Medicare Payment Squeeze Hardship on Rural Dialysis Patients

Daniel M. Keller, PhD

November 13, 2011

November 13, 2011 (Philadelphia, Pennsylvania) — With reductions this year in Medicare payments to dialysis clinics for the treatment of end-stage renal disease, many clinics could close and many dialysis patients might have to find a new dialysis facility, adding substantially to their travel burden in miles and time, according to a presentation at a news conference here at Kidney Week 2011: American Society of Nephrology 44th Annual Meeting.

Patients in rural areas will be most severely affected, reported healthcare researcher Mark Stephens, from Prima Health Analytics in Boston, Massachusetts.

As Medicare continues to modify its bundled payment system for the treatment of end-stage renal disease, patients could have reduced access to care, diminished quality of care and quality of life, and increased mortality. Mr. Stephens and colleagues sought to estimate the incremental distances and travel time that dialysis patients might incur.

"If 150 facilities were to close, which is about 3% of all facilities in the United States over 3 years, or 1% a year, about 10,000 patients would be affected. Our estimate is that they would end up traveling roughly an additional 15 million miles for dialysis care," Mr. Stephens said, and 13 million of those miles would be traveled by suburban and rural patients. Long travel times and distances can be a large burden for patients and their families in terms of finances and quality of life.

Some dialysis clinics have already closed because of financial pressures. Up to 20% of today's clinics are expected to lose up to 10% or more of their Medicare income, according to estimates of the Centers for Medicare and Medicaid Services.

"Rural facilities are probably at greater risk of closing," Mr. Stephens said. "They typically lose money every year on their Medicare business." These facilities have less ability to respond to payment reductions because they cannot add new patients, their costs are typically higher than urban centers, and they do not have adequate financial reserves.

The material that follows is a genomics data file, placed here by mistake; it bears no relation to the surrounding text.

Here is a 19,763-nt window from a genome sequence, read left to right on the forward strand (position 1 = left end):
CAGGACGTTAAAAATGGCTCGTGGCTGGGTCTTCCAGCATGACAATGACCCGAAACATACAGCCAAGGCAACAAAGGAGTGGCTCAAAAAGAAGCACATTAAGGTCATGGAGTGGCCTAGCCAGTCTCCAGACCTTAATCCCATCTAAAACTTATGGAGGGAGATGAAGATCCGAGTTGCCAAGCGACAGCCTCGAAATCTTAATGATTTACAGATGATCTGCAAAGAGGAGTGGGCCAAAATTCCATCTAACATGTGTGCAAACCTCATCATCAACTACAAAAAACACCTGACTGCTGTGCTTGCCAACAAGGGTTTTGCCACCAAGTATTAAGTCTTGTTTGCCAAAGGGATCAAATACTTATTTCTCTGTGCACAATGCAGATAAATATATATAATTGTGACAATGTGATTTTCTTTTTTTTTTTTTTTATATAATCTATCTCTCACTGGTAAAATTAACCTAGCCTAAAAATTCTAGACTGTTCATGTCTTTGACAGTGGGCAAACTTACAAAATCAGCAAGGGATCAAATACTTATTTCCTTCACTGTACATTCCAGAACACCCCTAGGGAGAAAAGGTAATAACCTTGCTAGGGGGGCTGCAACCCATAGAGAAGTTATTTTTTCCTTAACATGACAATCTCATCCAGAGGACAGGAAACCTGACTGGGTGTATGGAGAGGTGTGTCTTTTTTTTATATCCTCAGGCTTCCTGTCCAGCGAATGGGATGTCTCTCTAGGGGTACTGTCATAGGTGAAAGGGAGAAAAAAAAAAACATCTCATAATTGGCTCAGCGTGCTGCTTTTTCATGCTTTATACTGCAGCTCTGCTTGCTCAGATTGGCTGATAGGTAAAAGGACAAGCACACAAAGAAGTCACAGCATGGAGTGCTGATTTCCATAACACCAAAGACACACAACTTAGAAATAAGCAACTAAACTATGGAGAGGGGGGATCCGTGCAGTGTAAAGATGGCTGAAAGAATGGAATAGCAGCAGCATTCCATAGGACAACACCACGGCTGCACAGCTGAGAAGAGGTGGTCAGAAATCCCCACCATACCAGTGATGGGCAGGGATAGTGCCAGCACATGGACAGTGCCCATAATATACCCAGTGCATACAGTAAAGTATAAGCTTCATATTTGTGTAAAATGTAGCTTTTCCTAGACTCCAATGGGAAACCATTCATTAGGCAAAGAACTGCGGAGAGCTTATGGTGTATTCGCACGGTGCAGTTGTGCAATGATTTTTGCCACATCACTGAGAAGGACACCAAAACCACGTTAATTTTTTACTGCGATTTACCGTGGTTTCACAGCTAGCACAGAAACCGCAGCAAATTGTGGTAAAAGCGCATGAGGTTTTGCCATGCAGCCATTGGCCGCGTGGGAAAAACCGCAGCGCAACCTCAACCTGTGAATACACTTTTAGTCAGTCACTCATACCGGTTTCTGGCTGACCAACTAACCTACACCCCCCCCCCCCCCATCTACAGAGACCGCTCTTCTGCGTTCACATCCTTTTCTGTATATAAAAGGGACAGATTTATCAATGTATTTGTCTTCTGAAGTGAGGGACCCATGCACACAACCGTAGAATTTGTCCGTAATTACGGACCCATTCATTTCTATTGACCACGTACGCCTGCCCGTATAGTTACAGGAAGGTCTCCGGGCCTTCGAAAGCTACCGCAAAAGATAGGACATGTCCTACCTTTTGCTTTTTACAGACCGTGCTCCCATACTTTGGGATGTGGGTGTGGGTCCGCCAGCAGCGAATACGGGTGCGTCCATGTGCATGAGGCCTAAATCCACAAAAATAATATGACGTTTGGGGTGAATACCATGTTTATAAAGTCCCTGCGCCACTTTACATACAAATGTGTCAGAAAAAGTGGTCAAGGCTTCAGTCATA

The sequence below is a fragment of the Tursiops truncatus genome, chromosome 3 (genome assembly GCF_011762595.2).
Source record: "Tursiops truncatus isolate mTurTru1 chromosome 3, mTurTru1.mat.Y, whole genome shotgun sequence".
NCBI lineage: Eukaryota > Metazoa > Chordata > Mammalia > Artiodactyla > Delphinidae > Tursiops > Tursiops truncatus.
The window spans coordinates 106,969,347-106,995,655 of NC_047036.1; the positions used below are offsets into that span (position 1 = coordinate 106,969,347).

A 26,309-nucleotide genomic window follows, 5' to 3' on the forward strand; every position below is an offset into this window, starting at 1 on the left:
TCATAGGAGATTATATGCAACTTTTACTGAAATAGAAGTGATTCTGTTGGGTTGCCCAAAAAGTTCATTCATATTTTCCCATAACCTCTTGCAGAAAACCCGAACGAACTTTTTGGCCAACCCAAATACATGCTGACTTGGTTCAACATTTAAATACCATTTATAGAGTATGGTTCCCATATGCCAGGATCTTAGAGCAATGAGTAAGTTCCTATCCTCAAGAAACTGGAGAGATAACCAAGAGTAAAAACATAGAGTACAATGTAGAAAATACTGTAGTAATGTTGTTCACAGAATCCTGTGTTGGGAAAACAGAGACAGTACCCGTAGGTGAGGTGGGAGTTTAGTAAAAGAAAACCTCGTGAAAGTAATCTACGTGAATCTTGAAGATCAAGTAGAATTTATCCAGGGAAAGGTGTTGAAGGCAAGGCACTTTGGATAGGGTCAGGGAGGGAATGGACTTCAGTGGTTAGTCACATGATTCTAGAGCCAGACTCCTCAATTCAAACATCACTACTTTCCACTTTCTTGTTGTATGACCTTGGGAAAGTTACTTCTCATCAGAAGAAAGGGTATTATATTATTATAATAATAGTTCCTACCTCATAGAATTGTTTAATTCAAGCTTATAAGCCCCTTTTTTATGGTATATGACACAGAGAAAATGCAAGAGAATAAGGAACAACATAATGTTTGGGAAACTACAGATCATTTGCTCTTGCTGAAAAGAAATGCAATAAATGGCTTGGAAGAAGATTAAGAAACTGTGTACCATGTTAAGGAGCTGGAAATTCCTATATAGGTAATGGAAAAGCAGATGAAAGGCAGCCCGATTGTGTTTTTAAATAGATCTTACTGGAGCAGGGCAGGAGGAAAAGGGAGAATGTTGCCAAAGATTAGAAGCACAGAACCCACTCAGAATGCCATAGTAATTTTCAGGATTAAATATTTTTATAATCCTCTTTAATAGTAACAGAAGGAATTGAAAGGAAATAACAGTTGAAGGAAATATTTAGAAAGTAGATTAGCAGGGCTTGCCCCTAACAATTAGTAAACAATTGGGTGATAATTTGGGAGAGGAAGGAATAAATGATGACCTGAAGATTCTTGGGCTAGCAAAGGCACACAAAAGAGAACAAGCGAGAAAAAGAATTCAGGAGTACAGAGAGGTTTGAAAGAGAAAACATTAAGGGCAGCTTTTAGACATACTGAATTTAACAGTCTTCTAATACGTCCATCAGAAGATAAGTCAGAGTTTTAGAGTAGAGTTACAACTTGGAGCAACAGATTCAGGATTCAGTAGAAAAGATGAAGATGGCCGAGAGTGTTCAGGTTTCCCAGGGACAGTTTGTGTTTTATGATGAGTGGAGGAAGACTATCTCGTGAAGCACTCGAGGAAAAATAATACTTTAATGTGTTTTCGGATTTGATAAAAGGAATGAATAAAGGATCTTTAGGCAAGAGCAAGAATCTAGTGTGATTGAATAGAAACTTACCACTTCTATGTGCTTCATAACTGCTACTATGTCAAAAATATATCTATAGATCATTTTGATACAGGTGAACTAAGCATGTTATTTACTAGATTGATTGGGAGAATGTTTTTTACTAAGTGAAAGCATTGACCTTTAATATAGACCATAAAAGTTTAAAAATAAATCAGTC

Greater Travel Time and Distance Burdens

Based on 50 closures a year, which is the historic average of the past 4 years, "the average patient will have to travel roughly an extra 5.5 miles per treatment," Mr. Stephens estimated. "That doesn't sound like a whole lot, but in rural areas and suburban areas, patients would have to travel about an extra 25 miles." That amounts to more than 3500 additional miles yearly. Typically now, patients travel about 8 miles round-trip, and about 30 miles in rural areas.

To validate their model, the Prima Analytics investigators compared their figures with those of Medpac, which advises the US Congress on Medicare issues. The Prima figures were in line with Medpac's current estimates of actual travel distances. For urban patients, the extra distance would only be about 0.6 miles per treatment, or 84 miles/year.

Mr. Stephens said previous research has shown that patients who have to travel more than 15 minutes each way for dialysis have a lower quality of life and higher mortality rates. Although the differences in travel distances for urban patients would be small if they had to go to an alternative facility, rural patients would be severely affected. About 22% now travel less than 16 minutes 1 way, but under the modeled closures, only 2% would have a commute this short in the future, 25% would travel 16 to 30 minutes, and 73% would have to travel more than 30 minutes.

"Those are the distances over which quality of life tends to decline and mortality tends to be higher," Mr. Stephens reported. "Ninety-eight percent of them are going to be traveling more than 15 minutes to dialysis."

Based on the predicted facility closures and consolidations and the current average number of patients at each facility, about 10,000 patients, or 2.5% of the current dialysis population, would be affected. Although this is not a large percentage of the total dialysis patient population, it would disproportionately affect people in rural areas. Mr. Stephens said that some patients in those areas travel up to 6 hours for each dialysis session. In northwestern Kansas, they have to go about 180 miles, and in northeastern Colorado, the round-trip distance is an average of 180 miles.

Medicare already spends about $1 billion a year on transportation for dialysis patients, and Medicaid spends upwards of $2 billion on nonemergency travel, a large proportion of which is for dialysis. "So government programs are going to see a cost impact, and patients are going to see an impact in terms of cost of the additional miles," Mr. Stephens predicted.

Given the vulnerabilities of rural patients, the investigators suggest that the geographic access challenges of these patients should be more closely monitored. There is already a focus in Washington on issues of rural access to healthcare.

The study was sponsored by Amgen Inc. Mr. Stephens is an employee of Prima Health Analytics.

Kidney Week 2011: American Society of Nephrology 44th Annual Meeting: Abstract SA-PO2640. Presented November 12, 2011.


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